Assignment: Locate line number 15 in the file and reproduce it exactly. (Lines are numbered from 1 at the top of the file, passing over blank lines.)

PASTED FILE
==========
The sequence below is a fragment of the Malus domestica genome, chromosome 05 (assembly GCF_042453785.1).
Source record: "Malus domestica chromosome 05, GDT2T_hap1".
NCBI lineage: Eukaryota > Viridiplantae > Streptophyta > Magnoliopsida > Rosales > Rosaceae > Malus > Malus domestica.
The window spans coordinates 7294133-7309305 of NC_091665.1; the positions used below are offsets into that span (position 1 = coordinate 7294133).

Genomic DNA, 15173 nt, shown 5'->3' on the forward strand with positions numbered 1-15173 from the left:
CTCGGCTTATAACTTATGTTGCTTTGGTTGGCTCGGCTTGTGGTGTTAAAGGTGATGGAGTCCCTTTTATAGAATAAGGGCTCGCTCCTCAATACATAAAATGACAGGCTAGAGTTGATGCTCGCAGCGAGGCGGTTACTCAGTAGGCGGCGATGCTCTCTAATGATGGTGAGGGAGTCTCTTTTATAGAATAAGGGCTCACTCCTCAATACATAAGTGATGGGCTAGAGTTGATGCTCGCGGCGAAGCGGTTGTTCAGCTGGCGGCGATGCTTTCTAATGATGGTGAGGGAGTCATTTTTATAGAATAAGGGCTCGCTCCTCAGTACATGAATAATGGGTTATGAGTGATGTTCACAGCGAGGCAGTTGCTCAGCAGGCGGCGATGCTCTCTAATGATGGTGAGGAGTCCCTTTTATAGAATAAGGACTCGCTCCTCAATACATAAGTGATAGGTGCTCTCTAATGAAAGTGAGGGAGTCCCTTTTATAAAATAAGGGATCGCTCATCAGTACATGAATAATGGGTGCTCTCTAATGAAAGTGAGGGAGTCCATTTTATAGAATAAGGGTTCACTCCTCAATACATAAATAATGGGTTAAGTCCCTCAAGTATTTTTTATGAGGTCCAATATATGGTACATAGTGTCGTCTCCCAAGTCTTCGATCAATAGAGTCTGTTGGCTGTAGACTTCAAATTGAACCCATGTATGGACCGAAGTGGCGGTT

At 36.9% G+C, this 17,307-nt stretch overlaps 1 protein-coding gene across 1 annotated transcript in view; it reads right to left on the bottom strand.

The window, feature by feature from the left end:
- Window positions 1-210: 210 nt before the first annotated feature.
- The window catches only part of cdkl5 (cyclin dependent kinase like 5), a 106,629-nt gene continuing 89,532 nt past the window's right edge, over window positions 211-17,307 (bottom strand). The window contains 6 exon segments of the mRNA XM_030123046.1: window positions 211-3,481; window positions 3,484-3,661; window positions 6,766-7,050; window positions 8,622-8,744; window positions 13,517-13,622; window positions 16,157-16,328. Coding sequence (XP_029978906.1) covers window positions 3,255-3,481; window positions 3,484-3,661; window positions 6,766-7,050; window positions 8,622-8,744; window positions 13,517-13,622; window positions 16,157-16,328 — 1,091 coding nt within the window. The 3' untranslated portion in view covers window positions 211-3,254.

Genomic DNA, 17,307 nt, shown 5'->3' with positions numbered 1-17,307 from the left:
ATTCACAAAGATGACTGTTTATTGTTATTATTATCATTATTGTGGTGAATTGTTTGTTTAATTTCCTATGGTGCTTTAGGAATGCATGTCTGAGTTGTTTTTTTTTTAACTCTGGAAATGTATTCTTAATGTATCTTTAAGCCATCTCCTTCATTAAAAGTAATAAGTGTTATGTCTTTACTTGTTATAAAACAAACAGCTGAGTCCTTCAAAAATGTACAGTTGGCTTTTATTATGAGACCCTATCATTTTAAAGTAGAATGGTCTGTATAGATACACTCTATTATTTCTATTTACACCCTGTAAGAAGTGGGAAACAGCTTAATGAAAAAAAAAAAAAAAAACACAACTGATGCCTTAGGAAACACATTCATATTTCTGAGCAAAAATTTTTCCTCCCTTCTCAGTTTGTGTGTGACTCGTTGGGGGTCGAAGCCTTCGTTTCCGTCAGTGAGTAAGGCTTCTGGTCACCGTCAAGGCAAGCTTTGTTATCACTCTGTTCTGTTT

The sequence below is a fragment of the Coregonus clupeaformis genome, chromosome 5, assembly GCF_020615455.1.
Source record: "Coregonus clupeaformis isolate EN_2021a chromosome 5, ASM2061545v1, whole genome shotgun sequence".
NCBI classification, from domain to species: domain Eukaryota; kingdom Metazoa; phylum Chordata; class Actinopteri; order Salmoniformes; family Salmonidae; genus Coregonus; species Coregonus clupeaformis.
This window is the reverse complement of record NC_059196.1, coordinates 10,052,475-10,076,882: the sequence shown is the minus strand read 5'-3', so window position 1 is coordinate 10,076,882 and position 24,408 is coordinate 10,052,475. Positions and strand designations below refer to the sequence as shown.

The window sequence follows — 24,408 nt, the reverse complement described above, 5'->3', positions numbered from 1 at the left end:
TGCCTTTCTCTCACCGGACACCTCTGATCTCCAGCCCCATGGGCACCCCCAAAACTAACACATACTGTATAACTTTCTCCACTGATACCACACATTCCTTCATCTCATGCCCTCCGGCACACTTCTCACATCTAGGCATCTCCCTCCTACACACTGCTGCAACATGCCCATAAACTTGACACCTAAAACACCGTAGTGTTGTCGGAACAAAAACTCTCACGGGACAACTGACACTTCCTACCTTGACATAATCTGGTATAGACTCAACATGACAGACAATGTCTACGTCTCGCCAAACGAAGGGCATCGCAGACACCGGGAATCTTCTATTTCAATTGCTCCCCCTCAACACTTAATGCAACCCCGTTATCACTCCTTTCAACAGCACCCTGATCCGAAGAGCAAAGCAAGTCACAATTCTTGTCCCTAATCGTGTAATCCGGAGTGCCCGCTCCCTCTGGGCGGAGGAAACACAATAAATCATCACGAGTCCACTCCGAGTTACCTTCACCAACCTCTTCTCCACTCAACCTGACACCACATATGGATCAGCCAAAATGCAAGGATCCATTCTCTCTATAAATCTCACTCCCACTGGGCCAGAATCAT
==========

NCBI classification, from domain to species: domain Eukaryota; kingdom Metazoa; phylum Chordata; class Actinopteri; order Salmoniformes; family Salmonidae; genus Coregonus; species Coregonus clupeaformis.